Popular consciousness seems to absorb a new musical or two every few years. “Wicked” and “Hamilton” are the most recent Broadway shows to enter into mainstream lexicon and, outside of Disney animated fare like “Frozen” and “Moana,” “Pitch Perfect” and “The Greatest Showman” broke through on the big screen with radio-worthy pop hits. However, the musical theater well goes much deeper for those who will take a moment to listen.
“I grew up around musicals. I was in my first musical at the age of 3,” said Lewiston native and lifelong theater denizen Jennifer Opdahl. “When other kids were singing ‘Twinkle, Twinkle,’ I had ‘Edelweiss’ and ‘76 Trombones.’ ’'
Opdahl’s theatrical resume is lengthy, and her most recent role was the comedic Grandma Addams with the Lewiston Civic Theater.
Plenty of kids are exposed to something at a young age, only to walk away when given the choice. So why stick with musical theater? Opdahl turned to a musical to answer the question.
“ ‘It (a musical) takes you to another world, and it gives you a tune to carry with you in your head when you’re feeling blue,’ ” she said, quoting from the musical “The Drowsy Chaperone.”
A life of theatrical obsession gives Opdahl an idea of what folks might like when they’re ready to dig deeper than breakout popular fare. In addition to citing the above “Chaperone” as a personal favorite “musical about musicals,” she said “Waitress” and “Ragtime” also serve as excellent gateways to the genre for the uninitiated.
“ ‘The Drowsy Chaperone’ starts with a guy in a chair who tells us all about his favorite musical, then plays the record and the show comes to life,” Opdahl explained.
She described the music as “beautiful — so fun and silly.”
If a meta-musical doesn’t sound appealing, 2015’s “Waitress” might fit the bill. Based on the 2007 film of the same name, it centers on a young piemaker in an abusive marriage as she navigates pregnancy, a potential new lover and finding a way out of her relationship. Though it sounds dark, don’t be alarmed.
“The music was written by (pop singer-songwriter) Sara Bareilles, so it's sweet and poppy,” Opdahl said. “There are some really funny moments, and the story has a great heart.”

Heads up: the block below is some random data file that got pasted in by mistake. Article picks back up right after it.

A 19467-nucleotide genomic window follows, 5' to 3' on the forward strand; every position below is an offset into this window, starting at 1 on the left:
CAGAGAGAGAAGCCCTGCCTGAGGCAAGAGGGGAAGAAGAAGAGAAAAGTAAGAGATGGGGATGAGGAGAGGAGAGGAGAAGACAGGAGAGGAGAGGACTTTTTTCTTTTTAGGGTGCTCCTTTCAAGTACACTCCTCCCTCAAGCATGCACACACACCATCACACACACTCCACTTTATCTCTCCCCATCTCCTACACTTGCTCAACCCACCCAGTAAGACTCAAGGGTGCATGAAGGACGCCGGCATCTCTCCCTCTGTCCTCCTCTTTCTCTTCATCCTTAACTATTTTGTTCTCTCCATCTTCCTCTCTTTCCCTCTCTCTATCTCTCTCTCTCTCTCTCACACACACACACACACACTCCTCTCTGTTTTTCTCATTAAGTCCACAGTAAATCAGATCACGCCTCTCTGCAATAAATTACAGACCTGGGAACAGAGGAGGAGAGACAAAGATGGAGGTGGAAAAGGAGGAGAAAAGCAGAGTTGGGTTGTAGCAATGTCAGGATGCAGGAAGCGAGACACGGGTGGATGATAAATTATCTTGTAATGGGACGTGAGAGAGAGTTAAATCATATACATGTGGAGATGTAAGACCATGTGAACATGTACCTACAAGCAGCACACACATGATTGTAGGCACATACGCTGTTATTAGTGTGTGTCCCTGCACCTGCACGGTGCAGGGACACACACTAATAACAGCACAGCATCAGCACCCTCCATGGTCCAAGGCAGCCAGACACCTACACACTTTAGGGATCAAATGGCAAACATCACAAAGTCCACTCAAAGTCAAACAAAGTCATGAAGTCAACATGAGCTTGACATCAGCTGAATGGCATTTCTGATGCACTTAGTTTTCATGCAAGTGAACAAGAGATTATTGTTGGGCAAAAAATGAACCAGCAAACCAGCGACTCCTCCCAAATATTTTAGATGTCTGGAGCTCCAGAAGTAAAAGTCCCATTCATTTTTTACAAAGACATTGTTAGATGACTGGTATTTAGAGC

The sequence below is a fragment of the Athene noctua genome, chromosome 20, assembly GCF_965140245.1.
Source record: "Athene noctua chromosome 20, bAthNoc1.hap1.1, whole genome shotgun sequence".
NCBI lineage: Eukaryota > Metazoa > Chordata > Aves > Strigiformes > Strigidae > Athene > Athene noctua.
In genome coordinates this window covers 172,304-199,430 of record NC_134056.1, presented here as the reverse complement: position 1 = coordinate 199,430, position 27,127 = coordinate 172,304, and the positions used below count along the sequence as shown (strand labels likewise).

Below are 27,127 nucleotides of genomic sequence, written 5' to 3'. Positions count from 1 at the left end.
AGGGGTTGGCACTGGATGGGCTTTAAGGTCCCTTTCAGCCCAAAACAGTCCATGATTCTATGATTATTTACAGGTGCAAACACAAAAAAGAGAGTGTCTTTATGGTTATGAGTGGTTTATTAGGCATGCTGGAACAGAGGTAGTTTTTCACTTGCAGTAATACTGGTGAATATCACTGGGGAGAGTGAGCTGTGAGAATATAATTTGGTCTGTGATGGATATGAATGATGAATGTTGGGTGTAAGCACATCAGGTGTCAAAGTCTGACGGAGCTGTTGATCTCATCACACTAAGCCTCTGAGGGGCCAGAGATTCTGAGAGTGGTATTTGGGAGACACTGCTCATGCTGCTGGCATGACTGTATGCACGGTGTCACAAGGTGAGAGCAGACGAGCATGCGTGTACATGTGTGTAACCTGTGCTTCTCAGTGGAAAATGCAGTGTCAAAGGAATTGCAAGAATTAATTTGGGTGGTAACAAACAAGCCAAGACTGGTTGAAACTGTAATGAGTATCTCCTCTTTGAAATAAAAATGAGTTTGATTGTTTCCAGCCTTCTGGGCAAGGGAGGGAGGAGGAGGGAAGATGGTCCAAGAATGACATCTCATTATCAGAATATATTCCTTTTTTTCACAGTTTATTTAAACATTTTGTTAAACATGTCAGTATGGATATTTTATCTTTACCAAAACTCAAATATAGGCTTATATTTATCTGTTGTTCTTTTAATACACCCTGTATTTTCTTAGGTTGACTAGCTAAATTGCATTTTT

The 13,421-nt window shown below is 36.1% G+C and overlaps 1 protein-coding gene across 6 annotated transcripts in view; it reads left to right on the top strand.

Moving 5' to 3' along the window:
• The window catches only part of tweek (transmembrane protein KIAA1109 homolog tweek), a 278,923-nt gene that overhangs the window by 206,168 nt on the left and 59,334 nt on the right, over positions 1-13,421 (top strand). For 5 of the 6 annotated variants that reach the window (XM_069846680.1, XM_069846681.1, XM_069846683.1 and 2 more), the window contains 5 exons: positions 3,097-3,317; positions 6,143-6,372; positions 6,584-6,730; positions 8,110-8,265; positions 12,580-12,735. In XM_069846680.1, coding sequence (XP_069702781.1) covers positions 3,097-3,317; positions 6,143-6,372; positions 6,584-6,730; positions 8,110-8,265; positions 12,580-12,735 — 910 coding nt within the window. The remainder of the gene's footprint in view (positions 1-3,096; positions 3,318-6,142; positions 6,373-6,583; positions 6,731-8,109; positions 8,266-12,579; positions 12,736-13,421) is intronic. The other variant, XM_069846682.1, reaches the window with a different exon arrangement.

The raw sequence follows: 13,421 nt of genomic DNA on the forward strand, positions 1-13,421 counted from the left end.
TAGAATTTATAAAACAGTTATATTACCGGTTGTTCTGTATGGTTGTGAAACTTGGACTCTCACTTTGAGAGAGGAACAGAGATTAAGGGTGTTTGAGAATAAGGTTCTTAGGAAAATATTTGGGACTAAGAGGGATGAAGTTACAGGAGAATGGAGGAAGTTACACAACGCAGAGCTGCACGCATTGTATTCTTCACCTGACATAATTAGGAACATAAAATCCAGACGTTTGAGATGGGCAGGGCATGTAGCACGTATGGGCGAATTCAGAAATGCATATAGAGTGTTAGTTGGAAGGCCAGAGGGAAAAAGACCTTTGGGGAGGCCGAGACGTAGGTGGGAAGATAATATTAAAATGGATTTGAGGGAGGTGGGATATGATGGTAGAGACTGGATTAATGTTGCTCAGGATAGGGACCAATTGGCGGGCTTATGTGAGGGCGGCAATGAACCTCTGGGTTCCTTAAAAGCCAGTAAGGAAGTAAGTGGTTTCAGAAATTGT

The reason you likely haven’t heard of it?
“It didn't win any Tonys because it came out the same season as Hamilton,” Opdahl said.
For those who need something with a more historical outlook, Opdahl recommends “Ragtime.” First produced in 1996 and based on the E.L. Doctorow novel, the musical takes place in pre-World War I New York City.
“It's the story of three groups of people — upper-class suburbanites, European immigrants and African-Americans — in the early 20th century and how their lives intertwine,” Opdahl said.
Matching the depth of its subject, “the music is breathtaking and moving,” she said. “The first number alone is stop-what-you're-doing-and-listen good.”
Though these three musicals have all had their Broadway runs, not all worthy shows end up on musical theater’s most prestigious stages. Opdahl name drops a number of shows, many with much darker plots and themes, that have run off-Broadway and are still top-notch entertainment: “The Last Five Years” (“a cynical look at marriage”), “Assassins” (“it’s about, well, assassins throughout history”), “Dogfight” (“a gorgeously depressing show set in the late ’60s”), and “Ride the Cyclone” (“a newer musical about a high school chamber choir riding a faulty roller coaster. It breaks, and they all die, but one is given a chance to live and they have the course of the show to prove why it should be them”).
Even horror fans like me have something to look forward to: “Evil Dead: The Musical.”
“It is one of the few musicals that comes with a (blood) splatter-zone warning,” Opdahl says. “It is just as campy and ridiculous as you imagine.”
Thompson enjoys putting somewhat carefully chosen words in relatively meaningful order. He has been to college. He lives in Lewiston and is on Instagram as @theswap_quadcities and can be reached via email at firstname.lastname@example.org.